When the producer got up out of her chair and walked over to brush my hair away from my eyes, I had to stiffle giggles. I was thrilled not just because CBS was in my living room filming me for a segment on families and the recession, but because my hair had gotten so long, it temporarily stopped the shoot. It was official: I’d reached what I consider the sixth stage of grief — shallowness.
The last time CBS had filmed me at my house, my hair was working its way through a blackish-brown post-chemo fro. I didn’t complain because the year before that, I had gone as Dr. Evil for Halloween, and yet I didn’t need the bald cap that had come with the costume. Cancer took my hair away, and then brought it back as something completely different.
But I never liked my curly mop of darker-than-normal hair. I didn’t like it when I saw pictures of me from last February at the Pull-Ups Potty Training party, looking like a small poodle was napping on my head. But it was better than the GI Jane-just-got-home-from-Kabul look I sported at my mother’s 70th birthday party two years ago. So, I kept my mouth shut.
In the past few months, however, my hair has gotten straighter, lighter and longer. I’m still growing it, just because I can. I’ve come to love it. I’ve also come to think that my oncologist was wrong. He’d said that being bald was hard for cancer patients, especially female ones. But I did bald just fine. It was the two years my hair came back that were hard for me, because I didn’t look like me.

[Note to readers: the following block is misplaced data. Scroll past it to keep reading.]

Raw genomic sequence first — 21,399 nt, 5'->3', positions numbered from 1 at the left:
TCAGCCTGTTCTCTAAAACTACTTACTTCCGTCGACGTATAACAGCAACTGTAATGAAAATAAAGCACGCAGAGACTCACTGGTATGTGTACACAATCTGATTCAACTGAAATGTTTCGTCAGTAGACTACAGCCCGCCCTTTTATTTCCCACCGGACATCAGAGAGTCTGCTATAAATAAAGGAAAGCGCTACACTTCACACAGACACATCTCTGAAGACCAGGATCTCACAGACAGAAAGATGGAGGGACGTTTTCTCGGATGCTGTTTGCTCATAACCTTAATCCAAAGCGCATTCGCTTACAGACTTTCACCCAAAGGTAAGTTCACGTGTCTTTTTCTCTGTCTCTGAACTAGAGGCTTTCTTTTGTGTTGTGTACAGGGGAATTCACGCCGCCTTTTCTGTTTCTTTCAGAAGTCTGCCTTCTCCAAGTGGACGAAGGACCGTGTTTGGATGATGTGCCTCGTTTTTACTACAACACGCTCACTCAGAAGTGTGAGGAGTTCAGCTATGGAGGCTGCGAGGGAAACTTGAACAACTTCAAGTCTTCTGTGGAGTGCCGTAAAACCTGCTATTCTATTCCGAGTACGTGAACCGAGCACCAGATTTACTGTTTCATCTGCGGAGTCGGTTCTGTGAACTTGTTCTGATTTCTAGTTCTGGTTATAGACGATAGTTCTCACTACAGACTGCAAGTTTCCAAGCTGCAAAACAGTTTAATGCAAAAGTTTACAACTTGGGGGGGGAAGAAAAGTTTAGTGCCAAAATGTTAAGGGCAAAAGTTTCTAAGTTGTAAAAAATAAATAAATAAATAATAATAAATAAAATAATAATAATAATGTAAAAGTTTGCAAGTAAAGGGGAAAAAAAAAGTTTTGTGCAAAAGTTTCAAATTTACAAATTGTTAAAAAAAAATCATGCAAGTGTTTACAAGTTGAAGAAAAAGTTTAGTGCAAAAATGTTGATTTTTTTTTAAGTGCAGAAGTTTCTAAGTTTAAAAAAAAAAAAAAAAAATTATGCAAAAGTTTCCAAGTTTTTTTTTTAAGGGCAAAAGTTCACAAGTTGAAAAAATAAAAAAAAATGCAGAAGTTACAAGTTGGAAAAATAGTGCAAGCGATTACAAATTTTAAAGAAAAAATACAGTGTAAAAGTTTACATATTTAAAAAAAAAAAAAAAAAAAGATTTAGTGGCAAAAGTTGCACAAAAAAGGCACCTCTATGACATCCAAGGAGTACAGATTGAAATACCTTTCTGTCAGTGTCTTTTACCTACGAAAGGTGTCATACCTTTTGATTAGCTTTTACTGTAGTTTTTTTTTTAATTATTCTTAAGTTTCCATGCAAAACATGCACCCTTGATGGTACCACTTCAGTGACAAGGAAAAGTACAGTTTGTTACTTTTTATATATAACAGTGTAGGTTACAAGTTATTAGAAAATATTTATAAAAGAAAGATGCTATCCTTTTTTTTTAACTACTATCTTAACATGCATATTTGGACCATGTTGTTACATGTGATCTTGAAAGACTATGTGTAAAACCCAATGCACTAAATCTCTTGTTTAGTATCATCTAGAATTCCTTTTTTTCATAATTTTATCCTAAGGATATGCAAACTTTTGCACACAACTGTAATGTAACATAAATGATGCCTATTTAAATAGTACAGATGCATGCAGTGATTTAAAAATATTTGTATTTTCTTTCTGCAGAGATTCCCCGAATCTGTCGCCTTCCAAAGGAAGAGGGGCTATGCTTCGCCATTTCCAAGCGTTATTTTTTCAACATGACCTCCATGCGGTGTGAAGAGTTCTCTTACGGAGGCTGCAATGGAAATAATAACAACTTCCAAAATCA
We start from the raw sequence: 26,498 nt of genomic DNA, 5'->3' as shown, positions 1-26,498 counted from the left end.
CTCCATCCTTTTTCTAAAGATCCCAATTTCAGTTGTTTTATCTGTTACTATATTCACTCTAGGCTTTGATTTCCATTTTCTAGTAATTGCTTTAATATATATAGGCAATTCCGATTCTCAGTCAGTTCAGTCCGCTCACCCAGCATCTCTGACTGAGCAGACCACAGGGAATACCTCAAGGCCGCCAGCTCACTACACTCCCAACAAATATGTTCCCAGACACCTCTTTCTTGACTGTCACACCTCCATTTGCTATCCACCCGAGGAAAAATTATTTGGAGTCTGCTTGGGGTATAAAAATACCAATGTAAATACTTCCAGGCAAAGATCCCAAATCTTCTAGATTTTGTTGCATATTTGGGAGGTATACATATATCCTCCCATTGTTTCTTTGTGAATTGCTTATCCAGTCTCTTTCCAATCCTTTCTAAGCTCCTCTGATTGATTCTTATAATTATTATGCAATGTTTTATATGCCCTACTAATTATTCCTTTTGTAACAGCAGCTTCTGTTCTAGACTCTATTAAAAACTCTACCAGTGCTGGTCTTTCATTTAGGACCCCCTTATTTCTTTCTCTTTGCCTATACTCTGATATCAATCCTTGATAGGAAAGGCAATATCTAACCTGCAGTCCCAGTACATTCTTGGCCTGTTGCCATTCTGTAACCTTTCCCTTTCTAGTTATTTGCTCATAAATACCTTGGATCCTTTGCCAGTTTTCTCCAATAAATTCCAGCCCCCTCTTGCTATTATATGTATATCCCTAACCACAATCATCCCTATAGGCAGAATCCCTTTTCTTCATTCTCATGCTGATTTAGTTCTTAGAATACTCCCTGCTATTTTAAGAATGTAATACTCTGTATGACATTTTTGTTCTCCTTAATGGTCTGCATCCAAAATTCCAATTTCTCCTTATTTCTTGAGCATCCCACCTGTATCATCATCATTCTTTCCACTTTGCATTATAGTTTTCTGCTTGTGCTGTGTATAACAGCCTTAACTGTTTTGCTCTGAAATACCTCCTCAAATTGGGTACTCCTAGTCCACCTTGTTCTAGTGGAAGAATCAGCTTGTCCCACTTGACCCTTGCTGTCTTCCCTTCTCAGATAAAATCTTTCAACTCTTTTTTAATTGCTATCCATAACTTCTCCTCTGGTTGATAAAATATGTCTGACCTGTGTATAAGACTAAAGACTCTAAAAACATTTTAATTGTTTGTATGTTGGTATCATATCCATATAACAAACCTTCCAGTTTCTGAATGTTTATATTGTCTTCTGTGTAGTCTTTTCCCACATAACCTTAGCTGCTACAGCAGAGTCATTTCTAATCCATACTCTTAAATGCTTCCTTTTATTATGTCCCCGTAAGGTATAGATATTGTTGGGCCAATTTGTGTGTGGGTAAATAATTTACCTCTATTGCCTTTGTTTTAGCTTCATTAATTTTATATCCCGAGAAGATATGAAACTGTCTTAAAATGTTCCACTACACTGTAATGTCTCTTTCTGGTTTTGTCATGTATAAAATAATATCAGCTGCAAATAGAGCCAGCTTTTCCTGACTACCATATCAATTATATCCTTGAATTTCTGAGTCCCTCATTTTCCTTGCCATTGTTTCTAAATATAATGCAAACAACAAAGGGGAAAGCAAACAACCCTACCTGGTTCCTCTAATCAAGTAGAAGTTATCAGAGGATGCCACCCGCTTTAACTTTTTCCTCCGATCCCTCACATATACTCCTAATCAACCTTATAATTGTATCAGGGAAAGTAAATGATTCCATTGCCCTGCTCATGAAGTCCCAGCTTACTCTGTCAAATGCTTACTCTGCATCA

So when the producer swept the hair from my eyes, I felt like I’d finally made it through Elizabeth Kubler-Ross’ Five Stages of Grief to what I believe should the sixth stage: shallowness. Instead of thinking, “Thank you, God, for letting me live so I could enjoy this moment,” I was thinking, “Yay! I have cool hair!” After all I’ve been through — chemo, radiation, fear of death, scars, pain — I have reached the point where I think of my bangs first. And that, is a great stage to finally reach.